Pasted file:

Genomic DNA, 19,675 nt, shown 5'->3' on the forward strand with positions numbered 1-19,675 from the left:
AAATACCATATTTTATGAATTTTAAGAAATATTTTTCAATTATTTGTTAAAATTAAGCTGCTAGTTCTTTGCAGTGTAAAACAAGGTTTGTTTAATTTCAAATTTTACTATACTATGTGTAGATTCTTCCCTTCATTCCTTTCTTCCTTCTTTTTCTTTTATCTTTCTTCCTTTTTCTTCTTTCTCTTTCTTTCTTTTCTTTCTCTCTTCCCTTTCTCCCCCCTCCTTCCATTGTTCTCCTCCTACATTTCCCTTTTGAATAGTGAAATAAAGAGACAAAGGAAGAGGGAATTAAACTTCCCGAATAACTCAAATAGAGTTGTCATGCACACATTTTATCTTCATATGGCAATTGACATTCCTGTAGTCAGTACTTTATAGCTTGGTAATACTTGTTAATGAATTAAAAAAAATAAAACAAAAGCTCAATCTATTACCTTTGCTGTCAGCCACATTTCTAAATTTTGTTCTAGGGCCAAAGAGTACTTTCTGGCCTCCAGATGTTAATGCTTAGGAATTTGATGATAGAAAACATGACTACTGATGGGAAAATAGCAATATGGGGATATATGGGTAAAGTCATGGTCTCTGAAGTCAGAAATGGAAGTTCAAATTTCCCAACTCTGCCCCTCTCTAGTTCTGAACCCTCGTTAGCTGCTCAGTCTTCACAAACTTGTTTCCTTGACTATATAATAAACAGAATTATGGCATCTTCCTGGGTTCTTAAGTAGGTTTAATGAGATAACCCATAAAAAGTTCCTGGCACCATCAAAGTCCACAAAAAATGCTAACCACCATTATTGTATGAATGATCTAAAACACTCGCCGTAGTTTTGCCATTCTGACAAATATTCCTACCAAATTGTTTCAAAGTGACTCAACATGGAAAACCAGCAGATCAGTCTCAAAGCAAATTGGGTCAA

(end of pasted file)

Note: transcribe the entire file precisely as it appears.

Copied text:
Genomic DNA, 19,675 nt, shown 5'->3' on the forward strand with positions numbered 1-19,675 from the left:
AAATACCATATTTTATGAATTTTAAGAAATATTTTTCAATTATTTGTTAAAATTAAGCTGCTAGTTCTTTGCAGTGTAAAACAAGGTTTGTTTAATTTCAAATTTTACTATACTATGTGTAGATTCTTCCCTTCATTCCTTTCTTCCTTCTTTTTCTTTTATCTTTCTTCCTTTTTCTTCTTTCTCTTTCTTTCTTTTCTTTCTCTCTTCCCTTTCTCCCCCCTCCTTCCATTGTTCTCCTCCTACATTTCCCTTTTGAATAGTGAAATAAAGAGACAAAGGAAGAGGGAATTAAACTTCCCGAATAACTCAAATAGAGTTGTCATGCACACATTTTATCTTCATATGGCAATTGACATTCCTGTAGTCAGTACTTTATAGCTTGGTAATACTTGTTAATGAATTAAAAAAAATAAAACAAAAGCTCAATCTATTACCTTTGCTGTCAGCCACATTTCTAAATTTTGTTCTAGGGCCAAAGAGTACTTTCTGGCCTCCAGATGTTAATGCTTAGGAATTTGATGATAGAAAACATGACTACTGATGGGAAAATAGCAATATGGGGATATATGGGTAAAGTCATGGTCTCTGAAGTCAGAAATGGAAGTTCAAATTTCCCAACTCTGCCCCTCTCTAGTTCTGAACCCTCGTTAGCTGCTCAGTCTTCACAAACTTGTTTCCTTGACTATATAATAAACAGAATTATGGCATCTTCCTGGGTTCTTAAGTAGGTTTAATGAGATAACCCATAAAAAGTTCCTGGCACCATCAAAGTCCACAAAAAATGCTAACCACCATTATTGTATGAATGATCTAAAACACTCGCCGTAGTTTTGCCATTCTGACAAATATTCCTACCAAATTGTTTCAAAGTGACTCAACATGGAAAACCAGCAGATCAGTCTCAAAGCAAATTGGGTCAA